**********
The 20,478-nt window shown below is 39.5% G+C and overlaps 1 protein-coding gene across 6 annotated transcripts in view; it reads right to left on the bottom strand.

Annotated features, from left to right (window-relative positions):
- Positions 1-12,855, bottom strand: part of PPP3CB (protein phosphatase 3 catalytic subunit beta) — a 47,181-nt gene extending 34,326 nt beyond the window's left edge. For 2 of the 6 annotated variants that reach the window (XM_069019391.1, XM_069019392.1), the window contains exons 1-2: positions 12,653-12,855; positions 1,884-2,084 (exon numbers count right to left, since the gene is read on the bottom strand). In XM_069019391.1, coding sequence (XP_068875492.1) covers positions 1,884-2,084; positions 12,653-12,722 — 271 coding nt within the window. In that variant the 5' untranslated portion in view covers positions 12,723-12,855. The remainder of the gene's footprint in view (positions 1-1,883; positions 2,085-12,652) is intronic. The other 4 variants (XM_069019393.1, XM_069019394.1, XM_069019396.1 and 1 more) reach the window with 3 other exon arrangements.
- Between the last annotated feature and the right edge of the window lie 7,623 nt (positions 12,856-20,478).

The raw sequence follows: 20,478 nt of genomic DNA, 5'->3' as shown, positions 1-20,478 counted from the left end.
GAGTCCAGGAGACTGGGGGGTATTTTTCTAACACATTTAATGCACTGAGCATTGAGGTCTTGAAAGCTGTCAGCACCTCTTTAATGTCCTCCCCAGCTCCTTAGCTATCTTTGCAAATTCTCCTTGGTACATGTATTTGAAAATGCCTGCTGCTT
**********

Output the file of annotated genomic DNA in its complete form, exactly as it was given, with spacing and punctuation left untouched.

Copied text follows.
The 20,478-nt window shown below is 39.5% G+C and overlaps 1 protein-coding gene across 6 annotated transcripts in view; it reads right to left on the bottom strand.

Annotated features, from left to right (window-relative positions):
- Positions 1-12,855, bottom strand: part of PPP3CB (protein phosphatase 3 catalytic subunit beta) — a 47,181-nt gene extending 34,326 nt beyond the window's left edge. For 2 of the 6 annotated variants that reach the window (XM_069019391.1, XM_069019392.1), the window contains exons 1-2: positions 12,653-12,855; positions 1,884-2,084 (exon numbers count right to left, since the gene is read on the bottom strand). In XM_069019391.1, coding sequence (XP_068875492.1) covers positions 1,884-2,084; positions 12,653-12,722 — 271 coding nt within the window. In that variant the 5' untranslated portion in view covers positions 12,723-12,855. The remainder of the gene's footprint in view (positions 1-1,883; positions 2,085-12,652) is intronic. The other 4 variants (XM_069019393.1, XM_069019394.1, XM_069019396.1 and 1 more) reach the window with 3 other exon arrangements.
- Between the last annotated feature and the right edge of the window lie 7,623 nt (positions 12,856-20,478).

The raw sequence follows: 20,478 nt of genomic DNA, 5'->3' as shown, positions 1-20,478 counted from the left end.
GAGTCCAGGAGACTGGGGGGTATTTTTCTAACACATTTAATGCACTGAGCATTGAGGTCTTGAAAGCTGTCAGCACCTCTTTAATGTCCTCCCCAGCTCCTTAGCTATCTTTGCAAATTCTCCTTGGTACATGTATTTGAAAATGCCTGCTGCTT